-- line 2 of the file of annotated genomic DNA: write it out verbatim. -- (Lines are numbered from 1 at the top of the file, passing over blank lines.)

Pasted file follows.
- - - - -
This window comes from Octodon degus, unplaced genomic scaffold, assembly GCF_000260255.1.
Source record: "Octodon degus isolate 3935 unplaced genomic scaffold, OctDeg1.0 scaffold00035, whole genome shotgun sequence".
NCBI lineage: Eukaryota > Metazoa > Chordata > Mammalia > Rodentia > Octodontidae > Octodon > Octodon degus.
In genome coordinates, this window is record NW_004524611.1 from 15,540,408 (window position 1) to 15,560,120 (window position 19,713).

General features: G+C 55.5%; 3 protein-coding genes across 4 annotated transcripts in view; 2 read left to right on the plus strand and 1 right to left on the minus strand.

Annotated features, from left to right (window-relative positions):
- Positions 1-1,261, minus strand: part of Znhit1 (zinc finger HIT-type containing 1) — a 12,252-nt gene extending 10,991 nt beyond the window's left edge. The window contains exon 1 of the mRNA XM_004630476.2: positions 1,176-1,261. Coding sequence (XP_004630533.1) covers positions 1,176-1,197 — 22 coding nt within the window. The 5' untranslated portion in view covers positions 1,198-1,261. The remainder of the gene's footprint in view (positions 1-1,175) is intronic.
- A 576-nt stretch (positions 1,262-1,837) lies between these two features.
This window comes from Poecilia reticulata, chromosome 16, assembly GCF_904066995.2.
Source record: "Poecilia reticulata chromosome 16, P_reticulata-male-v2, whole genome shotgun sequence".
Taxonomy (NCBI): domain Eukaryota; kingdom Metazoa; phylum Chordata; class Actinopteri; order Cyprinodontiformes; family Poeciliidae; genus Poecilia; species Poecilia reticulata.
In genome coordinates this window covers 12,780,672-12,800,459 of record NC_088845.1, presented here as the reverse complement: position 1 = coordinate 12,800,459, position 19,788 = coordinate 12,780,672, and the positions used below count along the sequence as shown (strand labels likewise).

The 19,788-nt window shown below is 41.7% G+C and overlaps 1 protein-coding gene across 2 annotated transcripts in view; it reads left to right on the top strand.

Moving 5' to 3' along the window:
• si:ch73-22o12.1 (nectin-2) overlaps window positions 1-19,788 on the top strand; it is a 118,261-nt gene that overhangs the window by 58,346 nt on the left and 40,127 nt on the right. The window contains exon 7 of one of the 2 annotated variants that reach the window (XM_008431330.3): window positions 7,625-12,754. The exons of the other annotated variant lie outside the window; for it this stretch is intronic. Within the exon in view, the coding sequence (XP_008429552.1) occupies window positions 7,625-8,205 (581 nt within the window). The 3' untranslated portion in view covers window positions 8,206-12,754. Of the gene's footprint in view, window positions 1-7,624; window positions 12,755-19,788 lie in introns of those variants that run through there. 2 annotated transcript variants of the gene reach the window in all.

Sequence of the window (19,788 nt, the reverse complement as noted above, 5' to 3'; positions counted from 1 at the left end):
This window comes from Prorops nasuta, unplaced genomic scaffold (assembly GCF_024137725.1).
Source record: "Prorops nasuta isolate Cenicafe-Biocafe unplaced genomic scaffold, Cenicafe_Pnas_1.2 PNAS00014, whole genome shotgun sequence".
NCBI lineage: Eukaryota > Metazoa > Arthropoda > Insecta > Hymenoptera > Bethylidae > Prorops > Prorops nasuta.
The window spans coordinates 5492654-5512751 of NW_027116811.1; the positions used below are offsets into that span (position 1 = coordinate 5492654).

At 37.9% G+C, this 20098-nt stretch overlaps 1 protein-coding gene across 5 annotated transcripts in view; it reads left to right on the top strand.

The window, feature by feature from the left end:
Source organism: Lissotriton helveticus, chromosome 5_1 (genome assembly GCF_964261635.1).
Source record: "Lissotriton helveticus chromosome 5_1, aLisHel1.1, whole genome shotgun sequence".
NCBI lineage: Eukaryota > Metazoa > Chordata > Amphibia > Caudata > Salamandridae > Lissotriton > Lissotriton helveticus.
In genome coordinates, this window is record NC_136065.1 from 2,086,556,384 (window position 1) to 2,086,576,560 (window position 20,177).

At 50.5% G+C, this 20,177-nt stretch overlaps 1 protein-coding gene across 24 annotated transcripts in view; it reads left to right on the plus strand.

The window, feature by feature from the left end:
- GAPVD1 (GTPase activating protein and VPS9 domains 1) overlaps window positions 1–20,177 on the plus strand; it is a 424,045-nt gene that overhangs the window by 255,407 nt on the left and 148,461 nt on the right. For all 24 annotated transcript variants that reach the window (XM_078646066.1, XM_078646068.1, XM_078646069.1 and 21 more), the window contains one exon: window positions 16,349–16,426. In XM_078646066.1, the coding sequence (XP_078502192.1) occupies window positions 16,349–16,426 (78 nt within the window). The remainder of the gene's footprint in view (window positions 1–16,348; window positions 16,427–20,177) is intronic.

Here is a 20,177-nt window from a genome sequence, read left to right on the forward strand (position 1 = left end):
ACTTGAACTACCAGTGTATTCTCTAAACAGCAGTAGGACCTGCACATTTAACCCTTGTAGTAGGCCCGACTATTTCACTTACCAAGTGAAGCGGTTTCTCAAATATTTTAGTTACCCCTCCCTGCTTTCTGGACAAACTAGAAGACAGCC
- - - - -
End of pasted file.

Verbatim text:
Source record: "Octodon degus isolate 3935 unplaced genomic scaffold, OctDeg1.0 scaffold00035, whole genome shotgun sequence".